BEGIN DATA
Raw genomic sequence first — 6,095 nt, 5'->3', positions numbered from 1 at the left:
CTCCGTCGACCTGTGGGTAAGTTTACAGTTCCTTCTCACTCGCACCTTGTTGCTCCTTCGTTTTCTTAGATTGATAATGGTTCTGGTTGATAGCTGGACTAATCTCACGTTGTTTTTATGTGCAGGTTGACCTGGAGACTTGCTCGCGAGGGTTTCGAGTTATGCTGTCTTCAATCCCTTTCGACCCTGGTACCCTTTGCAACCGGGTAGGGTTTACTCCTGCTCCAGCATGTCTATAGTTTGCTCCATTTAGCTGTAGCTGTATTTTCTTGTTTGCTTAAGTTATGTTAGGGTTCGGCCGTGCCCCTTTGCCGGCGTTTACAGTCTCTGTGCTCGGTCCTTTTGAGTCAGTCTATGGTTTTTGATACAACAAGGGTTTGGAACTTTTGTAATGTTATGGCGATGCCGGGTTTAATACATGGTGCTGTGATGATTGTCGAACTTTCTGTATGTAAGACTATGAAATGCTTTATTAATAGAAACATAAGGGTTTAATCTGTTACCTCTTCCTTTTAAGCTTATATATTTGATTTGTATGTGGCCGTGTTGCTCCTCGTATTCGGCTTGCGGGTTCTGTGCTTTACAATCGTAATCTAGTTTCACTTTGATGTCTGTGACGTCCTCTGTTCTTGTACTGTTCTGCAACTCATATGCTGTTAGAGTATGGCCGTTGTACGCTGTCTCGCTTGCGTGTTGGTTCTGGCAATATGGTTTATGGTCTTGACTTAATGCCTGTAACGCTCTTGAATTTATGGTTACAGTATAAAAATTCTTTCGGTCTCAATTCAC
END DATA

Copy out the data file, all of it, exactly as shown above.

Raw genomic sequence first — 6,095 nt, 5'->3', positions numbered from 1 at the left:
CTCCGTCGACCTGTGGGTAAGTTTACAGTTCCTTCTCACTCGCACCTTGTTGCTCCTTCGTTTTCTTAGATTGATAATGGTTCTGGTTGATAGCTGGACTAATCTCACGTTGTTTTTATGTGCAGGTTGACCTGGAGACTTGCTCGCGAGGGTTTCGAGTTATGCTGTCTTCAATCCCTTTCGACCCTGGTACCCTTTGCAACCGGGTAGGGTTTACTCCTGCTCCAGCATGTCTATAGTTTGCTCCATTTAGCTGTAGCTGTATTTTCTTGTTTGCTTAAGTTATGTTAGGGTTCGGCCGTGCCCCTTTGCCGGCGTTTACAGTCTCTGTGCTCGGTCCTTTTGAGTCAGTCTATGGTTTTTGATACAACAAGGGTTTGGAACTTTTGTAATGTTATGGCGATGCCGGGTTTAATACATGGTGCTGTGATGATTGTCGAACTTTCTGTATGTAAGACTATGAAATGCTTTATTAATAGAAACATAAGGGTTTAATCTGTTACCTCTTCCTTTTAAGCTTATATATTTGATTTGTATGTGGCCGTGTTGCTCCTCGTATTCGGCTTGCGGGTTCTGTGCTTTACAATCGTAATCTAGTTTCACTTTGATGTCTGTGACGTCCTCTGTTCTTGTACTGTTCTGCAACTCATATGCTGTTAGAGTATGGCCGTTGTACGCTGTCTCGCTTGCGTGTTGGTTCTGGCAATATGGTTTATGGTCTTGACTTAATGCCTGTAACGCTCTTGAATTTATGGTTACAGTATAAAAATTCTTTCGGTCTCAATTCAC